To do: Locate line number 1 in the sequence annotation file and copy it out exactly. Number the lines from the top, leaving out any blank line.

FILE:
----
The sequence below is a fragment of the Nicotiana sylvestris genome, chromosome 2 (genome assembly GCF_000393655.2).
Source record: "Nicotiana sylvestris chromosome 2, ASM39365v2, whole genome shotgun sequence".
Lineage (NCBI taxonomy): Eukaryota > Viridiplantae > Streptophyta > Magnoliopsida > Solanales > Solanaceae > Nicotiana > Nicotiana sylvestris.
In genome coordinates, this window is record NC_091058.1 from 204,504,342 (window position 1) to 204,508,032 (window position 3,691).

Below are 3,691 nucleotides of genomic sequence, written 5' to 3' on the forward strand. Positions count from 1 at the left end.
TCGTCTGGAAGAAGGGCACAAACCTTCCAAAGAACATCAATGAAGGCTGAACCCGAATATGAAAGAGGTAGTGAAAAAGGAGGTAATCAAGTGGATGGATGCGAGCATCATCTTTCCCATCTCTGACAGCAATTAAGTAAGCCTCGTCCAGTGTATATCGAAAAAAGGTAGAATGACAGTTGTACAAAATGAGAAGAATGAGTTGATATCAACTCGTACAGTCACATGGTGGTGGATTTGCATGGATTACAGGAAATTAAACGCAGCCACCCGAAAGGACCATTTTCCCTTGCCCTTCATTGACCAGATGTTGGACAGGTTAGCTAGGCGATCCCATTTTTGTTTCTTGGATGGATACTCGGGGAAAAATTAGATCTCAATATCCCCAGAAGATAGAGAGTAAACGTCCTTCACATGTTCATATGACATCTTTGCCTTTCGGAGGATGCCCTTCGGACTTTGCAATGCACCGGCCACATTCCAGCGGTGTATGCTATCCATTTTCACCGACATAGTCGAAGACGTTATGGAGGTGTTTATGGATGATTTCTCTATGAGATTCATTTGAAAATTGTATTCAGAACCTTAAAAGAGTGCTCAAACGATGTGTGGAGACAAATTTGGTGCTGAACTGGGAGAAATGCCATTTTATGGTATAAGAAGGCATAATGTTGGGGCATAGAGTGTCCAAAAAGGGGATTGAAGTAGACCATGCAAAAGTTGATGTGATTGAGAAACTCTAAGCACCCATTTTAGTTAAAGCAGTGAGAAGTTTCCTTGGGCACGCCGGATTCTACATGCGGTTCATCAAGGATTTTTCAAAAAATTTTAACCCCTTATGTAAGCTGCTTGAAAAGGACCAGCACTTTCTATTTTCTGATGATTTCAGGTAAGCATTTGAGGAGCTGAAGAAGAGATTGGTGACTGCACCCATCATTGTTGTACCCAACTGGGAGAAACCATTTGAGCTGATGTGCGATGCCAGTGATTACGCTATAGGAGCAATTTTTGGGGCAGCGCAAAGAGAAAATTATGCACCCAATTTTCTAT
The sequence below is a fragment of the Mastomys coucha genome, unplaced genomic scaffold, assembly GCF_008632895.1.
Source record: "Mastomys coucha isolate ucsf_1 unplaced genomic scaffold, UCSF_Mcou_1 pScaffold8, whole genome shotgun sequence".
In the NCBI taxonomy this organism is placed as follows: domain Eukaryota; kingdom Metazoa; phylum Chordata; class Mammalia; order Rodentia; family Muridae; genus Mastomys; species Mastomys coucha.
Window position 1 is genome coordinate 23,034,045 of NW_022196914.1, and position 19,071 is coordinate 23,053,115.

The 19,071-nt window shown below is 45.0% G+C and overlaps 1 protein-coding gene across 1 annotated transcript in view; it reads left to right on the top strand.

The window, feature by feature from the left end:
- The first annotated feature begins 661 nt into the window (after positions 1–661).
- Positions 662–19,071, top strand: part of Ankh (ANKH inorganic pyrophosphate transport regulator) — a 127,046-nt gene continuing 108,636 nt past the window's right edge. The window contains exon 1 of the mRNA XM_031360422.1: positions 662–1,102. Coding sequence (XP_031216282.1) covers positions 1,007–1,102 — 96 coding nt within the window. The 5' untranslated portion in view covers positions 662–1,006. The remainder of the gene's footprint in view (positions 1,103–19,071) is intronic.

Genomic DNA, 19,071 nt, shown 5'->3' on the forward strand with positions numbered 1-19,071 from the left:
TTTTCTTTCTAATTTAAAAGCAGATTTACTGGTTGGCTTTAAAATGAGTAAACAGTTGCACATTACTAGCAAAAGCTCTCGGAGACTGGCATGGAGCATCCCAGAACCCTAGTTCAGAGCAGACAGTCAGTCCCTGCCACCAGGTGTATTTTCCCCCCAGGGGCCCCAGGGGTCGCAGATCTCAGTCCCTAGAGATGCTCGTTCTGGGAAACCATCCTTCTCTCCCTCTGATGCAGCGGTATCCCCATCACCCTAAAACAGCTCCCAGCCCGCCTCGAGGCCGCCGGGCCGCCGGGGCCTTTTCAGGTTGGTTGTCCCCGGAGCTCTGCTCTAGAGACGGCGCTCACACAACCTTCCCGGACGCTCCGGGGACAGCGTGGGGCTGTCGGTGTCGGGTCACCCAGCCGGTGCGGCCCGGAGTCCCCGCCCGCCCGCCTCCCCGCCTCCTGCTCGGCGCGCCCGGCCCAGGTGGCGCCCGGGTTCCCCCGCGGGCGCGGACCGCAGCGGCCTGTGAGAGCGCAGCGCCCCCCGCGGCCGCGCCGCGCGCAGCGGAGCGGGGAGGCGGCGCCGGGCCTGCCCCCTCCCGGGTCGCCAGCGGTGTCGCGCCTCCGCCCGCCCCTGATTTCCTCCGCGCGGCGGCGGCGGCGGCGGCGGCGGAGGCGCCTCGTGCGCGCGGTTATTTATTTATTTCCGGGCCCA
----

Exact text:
The sequence below is a fragment of the Nicotiana sylvestris genome, chromosome 2 (genome assembly GCF_000393655.2).